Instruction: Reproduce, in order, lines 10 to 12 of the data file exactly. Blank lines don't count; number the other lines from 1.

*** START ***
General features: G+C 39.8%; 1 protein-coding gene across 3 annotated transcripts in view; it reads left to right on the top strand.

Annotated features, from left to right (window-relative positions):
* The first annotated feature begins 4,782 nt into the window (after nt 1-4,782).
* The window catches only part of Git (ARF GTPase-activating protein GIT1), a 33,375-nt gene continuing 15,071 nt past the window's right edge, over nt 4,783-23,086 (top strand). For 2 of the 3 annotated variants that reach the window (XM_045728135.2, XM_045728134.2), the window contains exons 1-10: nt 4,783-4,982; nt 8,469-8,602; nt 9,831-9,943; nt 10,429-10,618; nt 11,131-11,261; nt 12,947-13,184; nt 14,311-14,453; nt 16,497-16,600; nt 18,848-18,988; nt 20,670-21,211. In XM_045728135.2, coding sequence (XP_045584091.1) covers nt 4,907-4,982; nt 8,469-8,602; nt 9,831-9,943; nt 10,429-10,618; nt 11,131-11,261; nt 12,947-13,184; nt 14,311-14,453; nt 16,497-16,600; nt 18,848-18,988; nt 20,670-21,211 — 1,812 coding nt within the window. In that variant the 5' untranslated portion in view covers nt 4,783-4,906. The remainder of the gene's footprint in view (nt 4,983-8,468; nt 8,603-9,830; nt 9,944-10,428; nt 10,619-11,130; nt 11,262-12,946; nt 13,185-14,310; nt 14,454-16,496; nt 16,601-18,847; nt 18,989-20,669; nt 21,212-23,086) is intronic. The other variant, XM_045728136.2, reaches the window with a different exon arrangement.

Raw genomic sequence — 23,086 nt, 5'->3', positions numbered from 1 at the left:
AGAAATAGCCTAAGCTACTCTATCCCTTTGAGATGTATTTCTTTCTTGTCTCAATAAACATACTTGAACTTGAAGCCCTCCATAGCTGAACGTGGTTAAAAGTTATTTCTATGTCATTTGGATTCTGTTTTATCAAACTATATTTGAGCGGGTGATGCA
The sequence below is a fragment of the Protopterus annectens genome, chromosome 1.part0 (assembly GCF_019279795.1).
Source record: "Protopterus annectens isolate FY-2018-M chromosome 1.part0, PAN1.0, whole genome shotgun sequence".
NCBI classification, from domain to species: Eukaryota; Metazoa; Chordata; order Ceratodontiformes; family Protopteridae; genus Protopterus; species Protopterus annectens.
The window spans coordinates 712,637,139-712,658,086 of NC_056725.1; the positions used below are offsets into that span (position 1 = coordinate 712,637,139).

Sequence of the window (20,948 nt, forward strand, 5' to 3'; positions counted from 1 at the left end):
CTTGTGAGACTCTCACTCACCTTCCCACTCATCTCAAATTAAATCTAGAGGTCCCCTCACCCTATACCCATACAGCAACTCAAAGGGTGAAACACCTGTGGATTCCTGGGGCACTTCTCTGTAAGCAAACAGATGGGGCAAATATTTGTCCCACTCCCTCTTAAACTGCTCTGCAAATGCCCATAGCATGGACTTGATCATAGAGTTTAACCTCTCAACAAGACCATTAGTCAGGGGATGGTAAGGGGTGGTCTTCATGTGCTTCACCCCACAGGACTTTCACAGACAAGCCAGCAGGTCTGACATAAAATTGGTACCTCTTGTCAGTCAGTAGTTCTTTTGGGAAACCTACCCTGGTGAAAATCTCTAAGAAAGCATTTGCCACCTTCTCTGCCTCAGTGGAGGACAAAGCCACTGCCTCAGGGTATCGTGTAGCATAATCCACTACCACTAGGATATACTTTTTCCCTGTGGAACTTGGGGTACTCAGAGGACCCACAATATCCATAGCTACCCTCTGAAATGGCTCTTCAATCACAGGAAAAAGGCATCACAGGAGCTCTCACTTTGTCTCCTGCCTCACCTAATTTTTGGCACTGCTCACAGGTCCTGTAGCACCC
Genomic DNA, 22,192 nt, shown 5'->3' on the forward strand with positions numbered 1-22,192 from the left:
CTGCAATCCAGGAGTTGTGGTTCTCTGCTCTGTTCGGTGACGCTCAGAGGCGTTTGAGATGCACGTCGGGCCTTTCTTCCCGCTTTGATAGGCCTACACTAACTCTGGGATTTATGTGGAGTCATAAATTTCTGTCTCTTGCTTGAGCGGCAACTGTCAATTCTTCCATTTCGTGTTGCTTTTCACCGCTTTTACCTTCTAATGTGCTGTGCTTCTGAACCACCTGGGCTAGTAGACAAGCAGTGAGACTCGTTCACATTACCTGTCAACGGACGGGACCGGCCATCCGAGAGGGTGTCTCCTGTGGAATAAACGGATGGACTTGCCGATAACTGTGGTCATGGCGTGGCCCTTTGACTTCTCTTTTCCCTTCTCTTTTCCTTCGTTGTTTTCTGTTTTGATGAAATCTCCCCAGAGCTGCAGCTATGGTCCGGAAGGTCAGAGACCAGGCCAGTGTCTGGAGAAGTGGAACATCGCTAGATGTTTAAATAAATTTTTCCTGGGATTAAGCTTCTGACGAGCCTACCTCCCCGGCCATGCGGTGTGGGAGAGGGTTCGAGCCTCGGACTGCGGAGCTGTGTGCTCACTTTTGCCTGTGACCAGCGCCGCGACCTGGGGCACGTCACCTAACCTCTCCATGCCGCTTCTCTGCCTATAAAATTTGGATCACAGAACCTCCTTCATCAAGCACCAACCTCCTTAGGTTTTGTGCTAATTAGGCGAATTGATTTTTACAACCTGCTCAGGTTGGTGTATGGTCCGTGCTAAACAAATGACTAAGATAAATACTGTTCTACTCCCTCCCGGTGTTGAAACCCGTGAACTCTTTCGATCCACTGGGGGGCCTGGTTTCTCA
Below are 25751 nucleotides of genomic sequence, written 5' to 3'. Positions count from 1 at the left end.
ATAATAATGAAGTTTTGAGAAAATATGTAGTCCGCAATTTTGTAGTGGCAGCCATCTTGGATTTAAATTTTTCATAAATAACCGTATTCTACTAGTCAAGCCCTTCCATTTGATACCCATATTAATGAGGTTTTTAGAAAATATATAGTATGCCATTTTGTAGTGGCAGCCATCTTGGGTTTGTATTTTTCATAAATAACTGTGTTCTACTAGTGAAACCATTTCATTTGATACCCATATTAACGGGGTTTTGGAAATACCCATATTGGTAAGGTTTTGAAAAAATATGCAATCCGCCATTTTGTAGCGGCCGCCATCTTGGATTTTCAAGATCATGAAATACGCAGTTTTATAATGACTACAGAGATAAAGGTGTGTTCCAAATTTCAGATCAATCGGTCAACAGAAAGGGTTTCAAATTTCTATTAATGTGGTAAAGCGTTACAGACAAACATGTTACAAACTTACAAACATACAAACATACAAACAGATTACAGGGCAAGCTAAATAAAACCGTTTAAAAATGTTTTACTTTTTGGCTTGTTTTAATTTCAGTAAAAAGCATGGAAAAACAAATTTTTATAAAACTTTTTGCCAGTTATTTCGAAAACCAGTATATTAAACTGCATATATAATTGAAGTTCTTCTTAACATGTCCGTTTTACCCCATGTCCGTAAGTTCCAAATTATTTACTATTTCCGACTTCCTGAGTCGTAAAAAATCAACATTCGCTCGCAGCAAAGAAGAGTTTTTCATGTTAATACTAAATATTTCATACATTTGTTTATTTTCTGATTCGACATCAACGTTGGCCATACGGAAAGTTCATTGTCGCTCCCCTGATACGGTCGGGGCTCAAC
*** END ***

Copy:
The window spans coordinates 712,637,139-712,658,086 of NC_056725.1; the positions used below are offsets into that span (position 1 = coordinate 712,637,139).

Sequence of the window (20,948 nt, forward strand, 5' to 3'; positions counted from 1 at the left end):
CTTGTGAGACTCTCACTCACCTTCCCACTCATCTCAAATTAAATCTAGAGGTCCCCTCACCCTATACCCATACAGCAACTCAAAGGGTGAAACACCTGTGGATTCCTGGGGCACTTCTCTGTAAGCAAACAGATGGGGCAAATATTTGTCCCACTCCCTCTTAAACTGCTCTGCAAATGCCCATAGCATGGACTTGATCATAGAGTTTAACCTCTCAACAAGACCATTAGTCAGGGGATGGTAAGGGGTGGTCTTCATGTGCTTCACCCCACAGGACTTTCACAGACAAGCCAGCAGGTCTGACATAAAATTGGTACCTCTTGTCAGTCAGTAGTTCTTTTGGGAAACCTACCCTGGTGAAAATCTCTAAGAAAGCATTTGCCACCTTCTCTGCCTCAGTGGAGGACAAAGCCACTGCCTCAGGGTATCGTGTAGCATAATCCACTACCACTAGGATATACTTTTTCCCTGTGGAACTTGGGGTACTCAGAGGACCCACAATATCCATAGCTACCCTCTGAAATGGCTCTTCAATCACAGGAAAAAGGCATCACAGGAGCTCTCACTTTGTCTCCTGCCTCACCTAATTTTTGGCACTGCTCACAGGTCCTGTAGCACCC